If Sir Henry Royce and the Hon. Charles Rolls had foreseen a day when stewardship of the world’s most prestigious nameplate would pass to a company headquartered in Munich, they might have rethought their careers. But worse things could have happened. The Bayerische Motoren Werke has a respectable track record as a steward of hallowed British marques, first with the Range Rover and then the Mini. Why not Rolls-Royce?

Why not, indeed. The BMW Group acquired the Rolls-Royce name in July 1998 after a byzantine tug of war with Volkswagen AG. What BMW got was a legendary name, pretty shopworn. But here we are, contemplating the first car to emerge under the new regime. In just four years, BMW has produced an all-new car in an all-new factory.

The new Phantom seems well conceived to restore some of that faded glory, a blend of traditional luxury and contemporary hardware that propels Rolls from expensive anachronism to automotive respectability. A Rolls is still expensive, of course: about $320,000, built to order.

The inner Phantom is a hefty aluminum space frame that supports body panels fabricated from aluminum and composites. The obvious goal was mass reduction, but at 5600 pounds, the Phantom is no wraith. That’s a function of size: 229.7 inches on a 140.6-inch wheelbase, longer in both dimensions than a Ford Excursion. It’s not the heaviest Rolls sedan on record, but it is the biggest, ranking between the new Maybach 57 and 62.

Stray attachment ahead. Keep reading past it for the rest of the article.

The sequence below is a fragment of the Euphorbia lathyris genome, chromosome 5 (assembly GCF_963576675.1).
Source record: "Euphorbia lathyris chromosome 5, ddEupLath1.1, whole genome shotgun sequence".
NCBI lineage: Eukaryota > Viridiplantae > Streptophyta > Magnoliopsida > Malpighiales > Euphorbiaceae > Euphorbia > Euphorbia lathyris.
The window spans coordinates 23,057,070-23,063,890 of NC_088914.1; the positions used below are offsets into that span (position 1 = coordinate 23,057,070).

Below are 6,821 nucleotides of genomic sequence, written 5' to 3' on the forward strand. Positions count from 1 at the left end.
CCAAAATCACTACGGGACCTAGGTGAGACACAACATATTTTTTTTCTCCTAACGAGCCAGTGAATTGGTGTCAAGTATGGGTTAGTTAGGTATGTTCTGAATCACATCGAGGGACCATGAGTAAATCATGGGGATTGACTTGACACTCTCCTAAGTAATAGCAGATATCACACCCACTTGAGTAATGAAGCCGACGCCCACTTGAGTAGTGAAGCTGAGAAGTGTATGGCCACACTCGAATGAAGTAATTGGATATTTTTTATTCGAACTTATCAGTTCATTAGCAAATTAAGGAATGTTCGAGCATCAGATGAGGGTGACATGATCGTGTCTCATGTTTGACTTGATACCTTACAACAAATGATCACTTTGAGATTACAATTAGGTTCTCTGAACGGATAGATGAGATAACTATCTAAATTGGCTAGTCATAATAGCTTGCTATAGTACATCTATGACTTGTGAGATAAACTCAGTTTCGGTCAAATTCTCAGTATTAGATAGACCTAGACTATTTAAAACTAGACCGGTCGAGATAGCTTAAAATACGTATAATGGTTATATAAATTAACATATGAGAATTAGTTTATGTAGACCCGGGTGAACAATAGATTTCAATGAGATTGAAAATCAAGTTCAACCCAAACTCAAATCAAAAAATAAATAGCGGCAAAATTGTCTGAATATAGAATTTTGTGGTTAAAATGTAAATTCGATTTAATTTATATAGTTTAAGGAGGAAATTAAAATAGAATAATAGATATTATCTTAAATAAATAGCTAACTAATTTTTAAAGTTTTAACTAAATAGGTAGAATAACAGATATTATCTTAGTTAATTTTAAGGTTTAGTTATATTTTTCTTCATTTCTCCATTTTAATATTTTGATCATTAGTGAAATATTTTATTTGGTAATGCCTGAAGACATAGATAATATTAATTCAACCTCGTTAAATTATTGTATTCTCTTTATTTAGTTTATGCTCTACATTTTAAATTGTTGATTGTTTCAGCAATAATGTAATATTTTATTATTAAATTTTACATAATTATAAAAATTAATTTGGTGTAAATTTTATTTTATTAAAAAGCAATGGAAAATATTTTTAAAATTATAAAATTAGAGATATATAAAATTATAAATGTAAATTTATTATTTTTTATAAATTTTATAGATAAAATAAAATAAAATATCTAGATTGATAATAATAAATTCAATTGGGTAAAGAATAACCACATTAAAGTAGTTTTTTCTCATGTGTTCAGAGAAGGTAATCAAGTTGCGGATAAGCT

The Phantom uses an unequal-length control-arm front suspension and a multilink setup at the rear loosely based on the BMW 7-series. Both are bolted to steel subframes, and there are air springs at all four corners, with automatic load leveling and computer-controlled dampers.

Propulsion-provided by a 453-hp direct-injection DOHC 48-valve aluminum V-12 mated to a ZF six-speed automatic gearbox-is also borrowed from the 7-series. The V-12 was expanded to 6.7 liters, with a long intake manifold to enhance torque. Peak torque-531 pound-feet-comes on at 3500 rpm, but 75 percent of it is on tap at a mere 1000 rpm, just the prescription for overcoming the inertia that goes with this kind of cetacean mass.

Rolls-Royce forecasts a 0-to-60 sprint of 5.7 seconds, which seemed plausible after a day of California coastal driving. The top speed of Euro models is 149 mph. On U.S. cars, Rolls plans to substitute all-season versions of the Michelin PAX System run-flat sport tires used elsewhere that will limit top speed to 130 mph.

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